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Suitable reading

Library of Congress

Censorship and book banning are back in the news, and some children’s librarians especially are under pressure from literary vigilantes to remove materials that may upset the delicate sensibilities of their young borrowers, or rather their parents. Leaving aside the question of whether children really have delicate sensibilities — I never did — and leaving aside the echoes of Orwellian totalitarianism that the word censorship evokes, this conjured up a memory that made me smile. When I was a child, delicate or not, we had the most liberal and even libertarian local library in London. This was the 1940s, just after the end of World War II.

Our local branch had been hit by an incendiary bomb before I was old enough to get my first library card. Most of the books were saved, although some were slightly singed, and had been moved across the street to an old Victorian house that had belonged to our family doctor, who had succumbed to a fifty-a-day cigarette habit. This house was never designed to be a library. It was full of tiny rooms and twisting staircases, with lots of polished wood, brass door handles, and even some stained glass windows. There was no special children’s room and books were everywhere, even on the stairs. It was a librarian’s nightmare, but a curious child's dream. We could find anything — and we did — especially things that were not “suitable.” Readers are readers and,once we have that miraculous skill, we can read anything. This is exactly what worries some parents.

Some books are certainly in bad taste and some are too strident in a particular cause, but that’s the first amendment for you. The self-appointed citizen censors seem to care mostly about sex. To judge by the present battles over sexual education and sexual identity, some adults care about little else. They certainly care less than they should about violence. Television and social media offer a continuous twenty-four hour festival of murderous violence and destruction, which every child carries in his or her school bag in the form of a smartphone. Anything they could find in a library is harmless compared with what they can quickly find on the small screen.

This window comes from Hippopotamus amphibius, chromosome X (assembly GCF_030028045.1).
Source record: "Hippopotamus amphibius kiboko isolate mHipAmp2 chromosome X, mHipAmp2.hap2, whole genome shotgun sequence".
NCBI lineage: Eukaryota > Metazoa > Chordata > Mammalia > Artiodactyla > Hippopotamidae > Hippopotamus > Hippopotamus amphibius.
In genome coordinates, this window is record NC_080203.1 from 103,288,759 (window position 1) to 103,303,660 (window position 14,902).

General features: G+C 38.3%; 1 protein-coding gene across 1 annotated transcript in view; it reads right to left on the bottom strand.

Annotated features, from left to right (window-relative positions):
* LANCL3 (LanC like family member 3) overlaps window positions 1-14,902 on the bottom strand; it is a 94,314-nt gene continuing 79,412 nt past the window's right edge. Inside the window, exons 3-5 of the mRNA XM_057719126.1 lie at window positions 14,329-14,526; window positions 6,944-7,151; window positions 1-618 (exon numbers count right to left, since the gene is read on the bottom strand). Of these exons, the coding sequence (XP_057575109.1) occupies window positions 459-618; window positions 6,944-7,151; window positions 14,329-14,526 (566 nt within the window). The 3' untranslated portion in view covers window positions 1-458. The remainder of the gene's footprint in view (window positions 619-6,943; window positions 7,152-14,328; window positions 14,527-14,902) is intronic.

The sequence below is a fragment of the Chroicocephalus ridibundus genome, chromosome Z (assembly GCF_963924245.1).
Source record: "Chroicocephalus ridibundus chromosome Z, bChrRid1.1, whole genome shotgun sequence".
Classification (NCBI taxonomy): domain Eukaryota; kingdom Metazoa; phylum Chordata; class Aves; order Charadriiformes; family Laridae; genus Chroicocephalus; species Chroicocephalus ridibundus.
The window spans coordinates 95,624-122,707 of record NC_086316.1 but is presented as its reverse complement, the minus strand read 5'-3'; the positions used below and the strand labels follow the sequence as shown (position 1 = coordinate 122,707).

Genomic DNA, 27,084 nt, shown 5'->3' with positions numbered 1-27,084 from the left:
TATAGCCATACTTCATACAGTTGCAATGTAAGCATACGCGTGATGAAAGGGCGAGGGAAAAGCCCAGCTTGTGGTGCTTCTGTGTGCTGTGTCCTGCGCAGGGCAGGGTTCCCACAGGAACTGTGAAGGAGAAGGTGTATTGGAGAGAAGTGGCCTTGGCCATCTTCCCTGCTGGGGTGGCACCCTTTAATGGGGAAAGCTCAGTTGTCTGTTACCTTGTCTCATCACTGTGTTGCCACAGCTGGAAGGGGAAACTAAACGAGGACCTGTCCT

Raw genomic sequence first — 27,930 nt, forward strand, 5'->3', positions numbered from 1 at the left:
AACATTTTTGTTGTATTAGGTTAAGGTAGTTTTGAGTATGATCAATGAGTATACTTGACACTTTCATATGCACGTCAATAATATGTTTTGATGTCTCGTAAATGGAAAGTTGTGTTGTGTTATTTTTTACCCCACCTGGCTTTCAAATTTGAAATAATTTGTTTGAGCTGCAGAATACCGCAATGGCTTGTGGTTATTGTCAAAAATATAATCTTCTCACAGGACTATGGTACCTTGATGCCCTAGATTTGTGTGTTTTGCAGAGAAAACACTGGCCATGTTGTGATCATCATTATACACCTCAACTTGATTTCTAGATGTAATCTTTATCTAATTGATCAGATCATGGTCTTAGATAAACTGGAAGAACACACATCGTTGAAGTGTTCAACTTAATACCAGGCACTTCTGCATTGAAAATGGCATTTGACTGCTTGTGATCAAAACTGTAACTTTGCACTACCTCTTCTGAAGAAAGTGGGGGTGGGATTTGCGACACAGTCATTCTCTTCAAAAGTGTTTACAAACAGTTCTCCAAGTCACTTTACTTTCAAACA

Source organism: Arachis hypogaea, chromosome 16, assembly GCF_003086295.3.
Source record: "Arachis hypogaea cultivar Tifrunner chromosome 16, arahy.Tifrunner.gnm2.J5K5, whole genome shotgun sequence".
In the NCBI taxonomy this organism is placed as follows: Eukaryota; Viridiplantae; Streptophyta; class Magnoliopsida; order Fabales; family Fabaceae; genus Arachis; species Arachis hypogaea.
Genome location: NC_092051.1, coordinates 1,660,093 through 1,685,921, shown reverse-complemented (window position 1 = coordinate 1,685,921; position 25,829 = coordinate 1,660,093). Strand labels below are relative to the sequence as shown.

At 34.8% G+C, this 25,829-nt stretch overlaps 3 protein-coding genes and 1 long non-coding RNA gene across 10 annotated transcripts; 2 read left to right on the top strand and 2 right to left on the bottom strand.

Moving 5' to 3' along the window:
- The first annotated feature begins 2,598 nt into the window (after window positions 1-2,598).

The belief that children should be shielded from unpleasant truths is natural enough and children’s books have always been censored to some extent. Growing up is confusing enough already without being exposed to the full hurricane of adult neuroses and fears. This protection was traditionally provided by fantasy and metaphor, starting with fairies and bunny rabbits for the youngest readers and scaling up to serious literature like Alice in Wonderland or Gulliver’s Travels which are more like the real world. This is what makes many classic children’s books are so appealing.

I enjoyed the illusions of childhood and like to revisit them occasionally. But, you know, they’re not all illusions, that’s the point. My wife and I have been re-reading Kenneth Graham’s 1908 tale The Wind in the Willows — one of the most charming of all children’s stories. It is thoroughly realistic as long as you understand that the animals are people we know, like Ratty and Mole, and the admirable Mr. Badger and perhaps even people we have elected, like the narcissistic Mr. Toad. Books like these are a real liberal education because they are full of metaphors and moral stories that every child can understand. They allow their meaning to creep up on the reader gently and stay in memory for a long time.

Free reading is the key to growing up, learning to think for yourself, and to understand the complexity of things. Censorship is the last thing we need.

David began as a print journalist in London and taught at a British university for almost 20 years. He joined WSHU as a weekly commentator in 1992, becoming host of Sunday Matinee in 1996.